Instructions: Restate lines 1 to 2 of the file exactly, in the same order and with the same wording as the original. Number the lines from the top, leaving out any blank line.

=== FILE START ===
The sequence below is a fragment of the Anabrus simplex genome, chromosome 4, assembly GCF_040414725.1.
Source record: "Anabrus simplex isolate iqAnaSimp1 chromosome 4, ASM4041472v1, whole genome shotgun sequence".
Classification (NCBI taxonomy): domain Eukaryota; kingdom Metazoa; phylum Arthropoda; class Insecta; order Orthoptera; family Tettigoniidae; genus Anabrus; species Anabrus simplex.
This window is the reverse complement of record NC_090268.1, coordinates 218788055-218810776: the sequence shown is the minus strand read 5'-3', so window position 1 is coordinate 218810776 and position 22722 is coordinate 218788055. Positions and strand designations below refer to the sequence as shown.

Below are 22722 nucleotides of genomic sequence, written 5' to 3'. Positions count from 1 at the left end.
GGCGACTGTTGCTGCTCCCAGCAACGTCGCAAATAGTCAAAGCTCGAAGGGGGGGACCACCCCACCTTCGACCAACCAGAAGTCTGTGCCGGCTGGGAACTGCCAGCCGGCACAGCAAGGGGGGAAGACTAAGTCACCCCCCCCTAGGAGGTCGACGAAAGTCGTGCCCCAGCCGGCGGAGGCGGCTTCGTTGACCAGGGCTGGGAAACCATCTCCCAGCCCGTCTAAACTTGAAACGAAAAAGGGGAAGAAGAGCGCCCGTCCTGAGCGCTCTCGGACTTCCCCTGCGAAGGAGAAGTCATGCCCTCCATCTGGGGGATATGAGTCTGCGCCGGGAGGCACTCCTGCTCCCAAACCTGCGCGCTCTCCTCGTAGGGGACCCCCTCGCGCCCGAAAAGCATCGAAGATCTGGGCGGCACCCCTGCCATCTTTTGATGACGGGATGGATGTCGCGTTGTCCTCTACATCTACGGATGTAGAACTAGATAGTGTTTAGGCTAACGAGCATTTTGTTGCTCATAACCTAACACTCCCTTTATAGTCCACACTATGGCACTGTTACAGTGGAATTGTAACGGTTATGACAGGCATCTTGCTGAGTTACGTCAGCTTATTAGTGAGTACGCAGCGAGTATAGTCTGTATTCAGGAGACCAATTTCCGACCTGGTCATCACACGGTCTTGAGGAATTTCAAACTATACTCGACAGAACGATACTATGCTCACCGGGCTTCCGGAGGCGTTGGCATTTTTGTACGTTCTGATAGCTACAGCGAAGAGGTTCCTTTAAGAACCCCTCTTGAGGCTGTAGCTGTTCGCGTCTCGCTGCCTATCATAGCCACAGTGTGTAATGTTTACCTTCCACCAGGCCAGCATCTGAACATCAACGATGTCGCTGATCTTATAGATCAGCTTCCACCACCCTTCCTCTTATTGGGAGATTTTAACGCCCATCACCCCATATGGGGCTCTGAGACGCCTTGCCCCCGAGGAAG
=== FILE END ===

The sequence below is a fragment of the Anabrus simplex genome, chromosome 4, assembly GCF_040414725.1.
Source record: "Anabrus simplex isolate iqAnaSimp1 chromosome 4, ASM4041472v1, whole genome shotgun sequence".